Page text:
3

In English, to flirt clearly describes an activity that can be performed both between strangers, but just as well between long-term partners.

My impression with flirten in German has been that it is only (or mostly) use to describe the behavior of people who are not in a romantic relationship, but they are, well, flirting with the idea of starting one (or pretending they are).

Can someone confirm or refute this impression?

4

Both, the English to flirt, and its German loanword flirten are used in the same, identical way.

flirten

  • jemandem durch ein bestimmtes Verhalten, durch Gesten, Blicke oder scherzhafte Worte seine Zuneigung bekunden und auf diese Weise eine erotische Beziehung anzubahnen suchenDuden
  • jmdm. vom anderen Geschlecht scherzend und unverbindlich durch Verhalten und Worte seine Zuneigung zu erkennen geben. DWDS

to flirt

  • to behave amorously without serious intent Mirram-Webster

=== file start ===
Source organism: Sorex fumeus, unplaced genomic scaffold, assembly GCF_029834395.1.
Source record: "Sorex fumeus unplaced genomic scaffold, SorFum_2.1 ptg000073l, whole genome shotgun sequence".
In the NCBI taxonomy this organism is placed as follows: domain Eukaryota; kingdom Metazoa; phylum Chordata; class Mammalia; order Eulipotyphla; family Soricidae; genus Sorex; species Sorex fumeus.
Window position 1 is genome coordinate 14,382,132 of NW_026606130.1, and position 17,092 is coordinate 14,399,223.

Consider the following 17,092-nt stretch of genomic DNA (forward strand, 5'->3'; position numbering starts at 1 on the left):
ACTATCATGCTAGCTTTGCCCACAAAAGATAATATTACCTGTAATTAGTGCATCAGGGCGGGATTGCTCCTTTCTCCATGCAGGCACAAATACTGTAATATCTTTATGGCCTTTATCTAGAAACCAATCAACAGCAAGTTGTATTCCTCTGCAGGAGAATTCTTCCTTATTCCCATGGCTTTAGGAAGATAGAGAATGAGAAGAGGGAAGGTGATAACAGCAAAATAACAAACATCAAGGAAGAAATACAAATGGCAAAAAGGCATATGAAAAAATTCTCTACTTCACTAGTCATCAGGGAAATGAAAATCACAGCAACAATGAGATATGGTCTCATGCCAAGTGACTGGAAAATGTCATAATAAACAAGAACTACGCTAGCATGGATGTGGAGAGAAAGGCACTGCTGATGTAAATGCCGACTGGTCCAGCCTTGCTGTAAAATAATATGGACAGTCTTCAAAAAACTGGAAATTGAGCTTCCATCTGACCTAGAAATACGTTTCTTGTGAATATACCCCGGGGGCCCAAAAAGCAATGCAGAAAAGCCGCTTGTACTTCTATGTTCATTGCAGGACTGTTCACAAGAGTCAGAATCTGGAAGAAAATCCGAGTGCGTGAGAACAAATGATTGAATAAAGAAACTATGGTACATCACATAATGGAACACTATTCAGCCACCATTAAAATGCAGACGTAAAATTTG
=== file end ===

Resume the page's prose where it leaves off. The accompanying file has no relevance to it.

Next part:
• Behave as though sexually attracted to someone, but playfully rather than with serious intentions. Oxford Dictionary

In both languages the lighthearted non-serious and playful act is a decisive element.

This however does in no way mean that couples having a long lasting relationship do not occasionally play with each other and start flirting again. I believe this is the same in German and in English.

  • I note that the German first meaning mentions “anbahnen zu suchen”, while the English first meaning says “without serious intent”. That seems to be hardly identical to me. – Joachim Breitner Oct 31 '16 at 14:26
  • @JoachimBreitner: that's the Duden interpretation which does not say anything about the seriousness ... the DWDS definition is much better. – Takkat Oct 31 '16 at 14:30
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I'll firmly disagree with the notion that flirten is restricted to people who are not in a romantic relationship. My marriage of 10+ years would be sad and boring if my husband and I wouldn't be occasionally flirting with each other.

Perhaps the notion that flirten happens only outside a relationship is based on the fact that some married or long-term couples are hesitant to show their admiration for each other in public.

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